Nobody will say how much executing the ambitious story line cost, but Becket says the additional cost - paid by ``SB'' creator Spelling and the network - is ``many, many, many'' times the cost of the soap's usual episodes.
The action began in the closing seconds of the show's July 17 episode, when - with a special attachment shaking cameras and specially built sets destructing - a major earthquake hit Sunset Beach. When the show opened July 20, viewers saw characters trapped under rubble in a mansion, in a hospital, at a construction site. And, soaps being what they are, everybody seemed to be trapped with somebody they hate.
Then a second quake hit, sending ceilings splitting, trees falling, floors breaking open and characters screaming as they were buried under a new wave of rubble.
The two quakes buried Lesley-Anne Down, who plays doyenne Olivia Richards, beneath pieces of walls and shards of timber in the foyer of her character's mansion. But, with kneepads under her costume to make the hard floor not quite so hard, Down showed how the crew had actually made her a little cave that she could wiggle in and out of.
``I never have 100 percent confidence in any stunt,'' Down said, examining her unpadded, scraped elbows and fluffing plaster dust out of her eyelashes. Her hair was grimy with dust and debris, her makeup smudged with ``blood'' and dirt. ``But you have to go into it thinking that (safety) people are totally trustworthy and are going to protect you.
``But,'' she added, gazing into the mansion's wrecked foyer as a prop chandelier was dropped onto her stunt double, ``I'm glad I'm not involved in that.''
Into the tank
Actors in the cruise-ship scenes spent their days soaked to the skin in a 30-foot-diameter tank into which a dozen or more upside-down sets were lowered for different scenes. Actors got safety instructions for the underwater scenes, and a safety coordinator and a half-dozen divers hovered just out of camera range ready to lend a hand if something went wrong.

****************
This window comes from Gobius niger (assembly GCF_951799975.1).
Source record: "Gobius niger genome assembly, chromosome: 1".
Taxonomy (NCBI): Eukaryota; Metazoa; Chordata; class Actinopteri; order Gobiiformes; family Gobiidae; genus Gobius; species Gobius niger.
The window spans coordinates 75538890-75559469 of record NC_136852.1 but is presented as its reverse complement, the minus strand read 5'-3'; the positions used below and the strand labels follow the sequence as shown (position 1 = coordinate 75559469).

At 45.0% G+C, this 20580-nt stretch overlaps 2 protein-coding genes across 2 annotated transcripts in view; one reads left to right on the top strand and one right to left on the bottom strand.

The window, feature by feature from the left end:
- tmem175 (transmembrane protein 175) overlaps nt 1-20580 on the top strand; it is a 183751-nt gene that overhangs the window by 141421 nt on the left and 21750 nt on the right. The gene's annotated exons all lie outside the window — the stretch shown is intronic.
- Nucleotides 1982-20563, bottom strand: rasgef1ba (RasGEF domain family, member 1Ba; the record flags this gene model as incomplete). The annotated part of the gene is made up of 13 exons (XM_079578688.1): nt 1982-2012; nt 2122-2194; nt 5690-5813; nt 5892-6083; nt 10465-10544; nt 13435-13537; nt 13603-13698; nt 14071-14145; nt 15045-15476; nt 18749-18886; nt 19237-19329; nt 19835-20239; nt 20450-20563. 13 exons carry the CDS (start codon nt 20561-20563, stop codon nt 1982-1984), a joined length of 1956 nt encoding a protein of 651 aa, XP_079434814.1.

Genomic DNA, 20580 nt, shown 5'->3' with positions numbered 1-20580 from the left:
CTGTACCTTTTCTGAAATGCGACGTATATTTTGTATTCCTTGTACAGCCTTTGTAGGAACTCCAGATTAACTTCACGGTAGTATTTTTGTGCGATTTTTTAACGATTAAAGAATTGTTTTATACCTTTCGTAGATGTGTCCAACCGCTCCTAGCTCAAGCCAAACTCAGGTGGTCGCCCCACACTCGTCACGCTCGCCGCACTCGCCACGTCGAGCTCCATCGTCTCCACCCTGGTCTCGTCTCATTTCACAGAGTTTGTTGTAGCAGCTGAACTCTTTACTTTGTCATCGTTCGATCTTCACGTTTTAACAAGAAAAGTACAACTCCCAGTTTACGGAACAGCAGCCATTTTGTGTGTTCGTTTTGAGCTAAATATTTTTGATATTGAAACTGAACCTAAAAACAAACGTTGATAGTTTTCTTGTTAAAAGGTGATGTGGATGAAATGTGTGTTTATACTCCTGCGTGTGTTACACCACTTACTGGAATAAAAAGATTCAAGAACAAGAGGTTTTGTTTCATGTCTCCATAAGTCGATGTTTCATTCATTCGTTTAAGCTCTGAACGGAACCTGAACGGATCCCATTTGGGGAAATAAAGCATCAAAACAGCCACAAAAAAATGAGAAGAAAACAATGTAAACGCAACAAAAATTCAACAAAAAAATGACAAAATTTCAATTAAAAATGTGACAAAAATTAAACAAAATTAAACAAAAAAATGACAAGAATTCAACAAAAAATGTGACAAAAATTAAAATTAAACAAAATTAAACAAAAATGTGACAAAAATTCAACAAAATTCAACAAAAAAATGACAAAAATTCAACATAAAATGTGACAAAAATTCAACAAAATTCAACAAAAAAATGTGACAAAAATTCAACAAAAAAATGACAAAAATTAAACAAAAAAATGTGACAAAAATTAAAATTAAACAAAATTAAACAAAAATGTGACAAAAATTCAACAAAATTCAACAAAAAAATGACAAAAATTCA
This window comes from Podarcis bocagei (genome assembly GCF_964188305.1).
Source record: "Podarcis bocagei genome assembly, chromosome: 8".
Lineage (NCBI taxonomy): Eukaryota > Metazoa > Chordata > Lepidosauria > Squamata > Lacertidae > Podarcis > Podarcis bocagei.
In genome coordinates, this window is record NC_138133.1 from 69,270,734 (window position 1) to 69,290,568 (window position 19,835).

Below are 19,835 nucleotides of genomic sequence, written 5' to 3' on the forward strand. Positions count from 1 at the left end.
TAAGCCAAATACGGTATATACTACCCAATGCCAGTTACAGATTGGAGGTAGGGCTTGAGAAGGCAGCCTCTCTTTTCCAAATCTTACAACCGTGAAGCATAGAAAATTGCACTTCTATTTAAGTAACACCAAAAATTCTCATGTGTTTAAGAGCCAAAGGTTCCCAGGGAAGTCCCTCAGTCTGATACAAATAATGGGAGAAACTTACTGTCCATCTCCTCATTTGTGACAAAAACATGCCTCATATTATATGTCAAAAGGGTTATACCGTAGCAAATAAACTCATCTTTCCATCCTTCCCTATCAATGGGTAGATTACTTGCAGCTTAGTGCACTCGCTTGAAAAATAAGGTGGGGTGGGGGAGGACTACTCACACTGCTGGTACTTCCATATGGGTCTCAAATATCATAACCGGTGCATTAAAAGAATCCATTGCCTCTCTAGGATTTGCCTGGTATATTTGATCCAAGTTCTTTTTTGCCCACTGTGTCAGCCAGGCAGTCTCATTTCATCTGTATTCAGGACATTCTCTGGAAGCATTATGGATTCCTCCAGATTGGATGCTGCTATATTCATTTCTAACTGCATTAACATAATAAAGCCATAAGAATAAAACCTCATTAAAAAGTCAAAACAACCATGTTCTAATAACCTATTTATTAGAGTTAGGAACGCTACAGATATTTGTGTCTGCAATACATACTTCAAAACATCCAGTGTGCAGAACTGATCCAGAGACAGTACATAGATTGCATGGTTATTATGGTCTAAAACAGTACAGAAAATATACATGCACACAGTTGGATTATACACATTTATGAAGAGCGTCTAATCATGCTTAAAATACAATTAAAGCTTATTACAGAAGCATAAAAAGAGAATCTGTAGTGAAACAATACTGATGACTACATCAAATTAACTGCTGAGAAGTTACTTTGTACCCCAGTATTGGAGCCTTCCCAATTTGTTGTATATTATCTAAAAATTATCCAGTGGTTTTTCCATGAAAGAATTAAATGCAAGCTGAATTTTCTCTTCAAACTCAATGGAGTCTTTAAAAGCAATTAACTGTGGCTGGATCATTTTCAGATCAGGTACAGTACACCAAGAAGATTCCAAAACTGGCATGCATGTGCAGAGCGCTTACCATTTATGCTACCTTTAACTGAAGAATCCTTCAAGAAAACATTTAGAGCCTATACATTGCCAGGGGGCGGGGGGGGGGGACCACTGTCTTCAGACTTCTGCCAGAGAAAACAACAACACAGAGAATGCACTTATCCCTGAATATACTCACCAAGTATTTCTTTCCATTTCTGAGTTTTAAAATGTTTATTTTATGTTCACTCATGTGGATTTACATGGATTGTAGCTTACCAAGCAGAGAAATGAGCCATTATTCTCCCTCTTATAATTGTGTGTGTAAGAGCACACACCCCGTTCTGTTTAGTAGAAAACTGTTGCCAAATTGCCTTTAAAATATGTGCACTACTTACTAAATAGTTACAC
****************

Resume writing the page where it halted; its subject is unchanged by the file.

Actor Bernie Kopell, who played Doc on Spelling's '70s TV hit ``The Love Boat,'' plays the captain of the SS Neptune, the cruise ship that capsizes, but he is seen only briefly. Capt. Nelson is on the bridge when the tidal wave hits and, like the captain of the Titanic, he goes down with the ship.
Most of the young actors had a ball splashing around in between scenes.
``It's fun to do stunts like this,'' Randy Spelling, who plays heartthrob Sean Richards, said as he treaded 85-degree water in the 1,000-gallon tank. He was waiting to have another go at a minutelong scene in which he and Christi Ellen Harris, who plays ingenue Emily Davis, dove underwater, swam through an air shaft and emerged in another, drier part of what on screen appears to be a full-size, submerged ship.
The two weren't dressed for swimming: Spelling was wearing a tuxedo minus the jacket, and Harris wore an evening gown, garnet necklace and earrings - and high heels.
``We were in the ballroom on the boat, arguing, dancing, whatever, and then all of a sudden, the boat flips over,'' Spelling said.
``People were flying and falling,'' said Harris. ``We got to fall down an 80-degree-incline wall into the water. It was so exciting, so much fun.''
``And from then on, everything was upside down,'' Spelling said. ``It was real disorienting.''
Photo: (1) Olivia Richards (Lesley-Anne Down) checks on Annie Douglas (Sarah Buxton) - her ex-husband's new wife - after the earthquake hits on ``Sunset Beach,'' on NBC.
(2--3) At left, Ricardo Torres (Hank Cheyne) and Gabi Martinez (Priscilla Garita) watch the tsunami's approach to their cruise ship. Above, Martinez and Torres fight for their lives after the massive wave hits.
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|Title Annotation:||L.A. LIFE|
|Publication:||Daily News (Los Angeles, CA)|
|Date:||Aug 10, 1998|